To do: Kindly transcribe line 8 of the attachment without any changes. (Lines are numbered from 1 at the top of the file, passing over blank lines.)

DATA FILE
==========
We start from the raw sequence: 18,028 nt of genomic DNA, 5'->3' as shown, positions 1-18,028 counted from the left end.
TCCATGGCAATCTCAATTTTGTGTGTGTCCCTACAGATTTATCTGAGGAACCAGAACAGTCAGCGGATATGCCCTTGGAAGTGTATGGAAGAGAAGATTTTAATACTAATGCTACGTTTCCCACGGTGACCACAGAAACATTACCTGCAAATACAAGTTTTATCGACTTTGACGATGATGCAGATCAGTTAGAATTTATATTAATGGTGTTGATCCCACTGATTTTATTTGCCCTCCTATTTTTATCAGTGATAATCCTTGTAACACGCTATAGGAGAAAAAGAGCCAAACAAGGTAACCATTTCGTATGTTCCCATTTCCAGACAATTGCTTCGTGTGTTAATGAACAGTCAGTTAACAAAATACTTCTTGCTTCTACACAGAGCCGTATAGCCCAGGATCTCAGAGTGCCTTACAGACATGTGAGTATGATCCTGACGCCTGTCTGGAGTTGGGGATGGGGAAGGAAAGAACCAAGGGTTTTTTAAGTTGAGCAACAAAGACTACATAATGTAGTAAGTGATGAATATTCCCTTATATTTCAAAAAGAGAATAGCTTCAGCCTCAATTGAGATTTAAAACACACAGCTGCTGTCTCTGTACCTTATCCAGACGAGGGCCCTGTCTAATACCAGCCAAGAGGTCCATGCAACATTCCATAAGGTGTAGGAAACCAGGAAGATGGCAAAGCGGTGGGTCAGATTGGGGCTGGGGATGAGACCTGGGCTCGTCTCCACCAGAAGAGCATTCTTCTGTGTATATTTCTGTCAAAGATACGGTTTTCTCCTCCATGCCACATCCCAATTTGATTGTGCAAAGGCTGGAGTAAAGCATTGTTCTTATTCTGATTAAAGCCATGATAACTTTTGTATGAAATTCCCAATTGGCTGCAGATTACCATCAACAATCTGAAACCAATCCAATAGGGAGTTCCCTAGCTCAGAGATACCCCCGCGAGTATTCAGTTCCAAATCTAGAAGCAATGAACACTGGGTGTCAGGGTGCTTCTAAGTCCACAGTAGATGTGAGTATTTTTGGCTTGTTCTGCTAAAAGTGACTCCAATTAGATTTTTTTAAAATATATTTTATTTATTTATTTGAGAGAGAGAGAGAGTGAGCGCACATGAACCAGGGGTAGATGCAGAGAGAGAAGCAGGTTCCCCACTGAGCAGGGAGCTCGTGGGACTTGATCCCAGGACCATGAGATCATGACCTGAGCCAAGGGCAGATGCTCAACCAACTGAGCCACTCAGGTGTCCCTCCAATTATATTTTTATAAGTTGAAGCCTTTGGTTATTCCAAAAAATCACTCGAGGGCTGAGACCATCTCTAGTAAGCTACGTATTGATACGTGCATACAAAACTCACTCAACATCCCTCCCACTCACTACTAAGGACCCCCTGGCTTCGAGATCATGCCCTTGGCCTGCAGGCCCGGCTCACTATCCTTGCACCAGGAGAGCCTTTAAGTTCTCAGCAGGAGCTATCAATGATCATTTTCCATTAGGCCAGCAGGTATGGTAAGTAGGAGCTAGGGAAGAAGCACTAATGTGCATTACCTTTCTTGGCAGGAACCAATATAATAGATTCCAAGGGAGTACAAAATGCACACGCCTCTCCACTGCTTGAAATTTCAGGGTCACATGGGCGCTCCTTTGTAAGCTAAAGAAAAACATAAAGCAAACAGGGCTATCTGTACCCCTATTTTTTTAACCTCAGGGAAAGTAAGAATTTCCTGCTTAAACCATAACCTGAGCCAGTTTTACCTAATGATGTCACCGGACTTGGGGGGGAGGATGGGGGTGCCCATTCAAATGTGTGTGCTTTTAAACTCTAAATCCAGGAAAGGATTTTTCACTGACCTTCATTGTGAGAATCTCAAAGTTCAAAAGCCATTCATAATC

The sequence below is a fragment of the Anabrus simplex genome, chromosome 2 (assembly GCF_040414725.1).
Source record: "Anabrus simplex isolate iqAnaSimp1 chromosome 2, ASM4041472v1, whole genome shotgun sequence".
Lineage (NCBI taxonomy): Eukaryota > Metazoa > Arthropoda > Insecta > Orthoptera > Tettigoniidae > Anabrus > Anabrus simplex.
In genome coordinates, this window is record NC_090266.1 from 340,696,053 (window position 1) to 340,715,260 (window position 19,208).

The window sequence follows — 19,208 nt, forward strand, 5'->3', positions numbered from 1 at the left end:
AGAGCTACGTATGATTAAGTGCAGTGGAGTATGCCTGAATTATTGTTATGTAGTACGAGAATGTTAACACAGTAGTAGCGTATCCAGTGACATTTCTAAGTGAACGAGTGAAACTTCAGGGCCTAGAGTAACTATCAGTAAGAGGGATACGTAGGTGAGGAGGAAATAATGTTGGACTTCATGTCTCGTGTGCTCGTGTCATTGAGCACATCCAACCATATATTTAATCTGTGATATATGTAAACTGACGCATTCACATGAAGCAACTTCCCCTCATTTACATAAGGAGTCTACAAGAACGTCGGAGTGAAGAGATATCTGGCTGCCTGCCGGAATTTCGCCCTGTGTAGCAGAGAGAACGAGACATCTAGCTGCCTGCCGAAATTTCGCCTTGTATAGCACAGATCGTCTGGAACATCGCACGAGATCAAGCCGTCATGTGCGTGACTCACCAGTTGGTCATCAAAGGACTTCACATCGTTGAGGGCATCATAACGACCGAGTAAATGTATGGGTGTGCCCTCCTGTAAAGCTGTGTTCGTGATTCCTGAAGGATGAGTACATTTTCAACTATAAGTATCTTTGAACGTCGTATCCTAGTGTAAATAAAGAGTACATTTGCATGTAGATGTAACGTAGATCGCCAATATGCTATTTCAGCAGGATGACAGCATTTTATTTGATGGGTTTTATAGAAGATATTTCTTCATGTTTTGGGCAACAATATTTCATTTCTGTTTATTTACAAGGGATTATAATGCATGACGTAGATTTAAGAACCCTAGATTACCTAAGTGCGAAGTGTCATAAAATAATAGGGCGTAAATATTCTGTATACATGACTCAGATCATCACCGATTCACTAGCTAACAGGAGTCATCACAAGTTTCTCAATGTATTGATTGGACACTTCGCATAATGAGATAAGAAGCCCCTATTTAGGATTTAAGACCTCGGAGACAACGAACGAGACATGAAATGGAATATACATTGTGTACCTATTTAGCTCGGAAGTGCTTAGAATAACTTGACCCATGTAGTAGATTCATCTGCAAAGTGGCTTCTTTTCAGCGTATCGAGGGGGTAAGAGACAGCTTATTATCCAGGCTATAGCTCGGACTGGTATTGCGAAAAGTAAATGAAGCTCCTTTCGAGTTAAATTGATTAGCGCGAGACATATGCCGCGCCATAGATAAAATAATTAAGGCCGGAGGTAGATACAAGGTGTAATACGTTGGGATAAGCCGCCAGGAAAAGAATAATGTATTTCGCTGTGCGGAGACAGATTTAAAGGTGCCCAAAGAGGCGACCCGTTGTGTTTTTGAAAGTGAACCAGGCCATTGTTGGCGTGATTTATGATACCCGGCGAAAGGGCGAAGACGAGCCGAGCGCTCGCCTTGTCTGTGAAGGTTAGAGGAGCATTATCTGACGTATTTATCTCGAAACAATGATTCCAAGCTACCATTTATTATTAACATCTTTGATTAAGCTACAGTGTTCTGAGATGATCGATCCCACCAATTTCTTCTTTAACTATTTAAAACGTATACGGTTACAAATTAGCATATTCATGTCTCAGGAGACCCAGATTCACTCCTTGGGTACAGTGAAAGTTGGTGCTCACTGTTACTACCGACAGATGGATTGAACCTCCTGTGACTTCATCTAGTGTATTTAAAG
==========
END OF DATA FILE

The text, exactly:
AGAGCTACGTATGATTAAGTGCAGTGGAGTATGCCTGAATTATTGTTATGTAGTACGAGAATGTTAACACAGTAGTAGCGTATCCAGTGACATTTCTAAGTGAACGAGTGAAACTTCAGGGCCTAGAGTAACTATCAGTAAGAGGGATACGTAGGTGAGGAGGAAATAATGTTGGACTTCATGTCTCGTGTGCTCGTGTCATTGAGCACATCCAACCATATATTTAATCTGTGATATATGTAAACTGACGCATTCACATGAAGCAACTTCCCCTCATTTACATAAGGAGTCTACAAGAACGTCGGAGTGAAGAGATATCTGGCTGCCTGCCGGAATTTCGCCCTGTGTAGCAGAGAGAACGAGACATCTAGCTGCCTGCCGAAATTTCGCCTTGTATAGCACAGATCGTCTGGAACATCGCACGAGATCAAGCCGTCATGTGCGTGACTCACCAGTTGGTCATCAAAGGACTTCACATCGTTGAGGGCATCATAACGACCGAGTAAATGTATGGGTGTGCCCTCCTGTAAAGCTGTGTTCGTGATTCCTGAAGGATGAGTACATTTTCAACTATAAGTATCTTTGAACGTCGTATCCTAGTGTAAATAAAGAGTACATTTGCATGTAGATGTAACGTAGATCGCCAATATGCTATTTCAGCAGGATGACAGCATTTTATTTGATGGGTTTTATAGAAGATATTTCTTCATGTTTTGGGCAACAATATTTCATTTCTGTTTATTTACAAGGGATTATAATGCATGACGTAGATTTAAGAACCCTAGATTACCTAAGTGCGAAGTGTCATAAAATAATAGGGCGTAAATATTCTGTATACATGACTCAGATCATCACCGATTCACTAGCTAACAGGAGTCATCACAAGTTTCTCAATGTATTGATTGGACACTTCGCATAATGAGATAAGAAGCCCCTATTTAGGATTTAAGACCTCGGAGACAACGAACGAGACATGAAATGGAATATACATTGTGTACCTATTTAGCTCGGAAGTGCTTAGAATAACTTGACCCATGTAGTAGATTCATCTGCAAAGTGGCTTCTTTTCAGCGTATCGAGGGGGTAAGAGACAGCTTATTATCCAGGCTATAGCTCGGACTGGTATTGCGAAAAGTAAATGAAGCTCCTTTCGAGTTAAATTGATTAGCGCGAGACATATGCCGCGCCATAGATAAAATAATTAAGGCCGGAGGTAGATACAAGGTGTAATACGTTGGGATAAGCCGCCAGGAAAAGAATAATGTATTTCGCTGTGCGGAGACAGATTTAAAGGTGCCCAAAGAGGCGACCCGTTGTGTTTTTGAAAGTGAACCAGGCCATTGTTGGCGTGATTTATGATACCCGGCGAAAGGGCGAAGACGAGCCGAGCGCTCGCCTTGTCTGTGAAGGTTAGAGGAGCATTATCTGACGTATTTATCTCGAAACAATGATTCCAAGCTACCATTTATTATTAACATCTTTGATTAAGCTACAGTGTTCTGAGATGATCGATCCCACCAATTTCTTCTTTAACTATTTAAAACGTATACGGTTACAAATTAGCATATTCATGTCTCAGGAGACCCAGATTCACTCCTTGGGTACAGTGAAAGTTGGTGCTCACTGTTACTACCGACAGATGGATTGAACCTCCTGTGACTTCATCTAGTGTATTTAAAG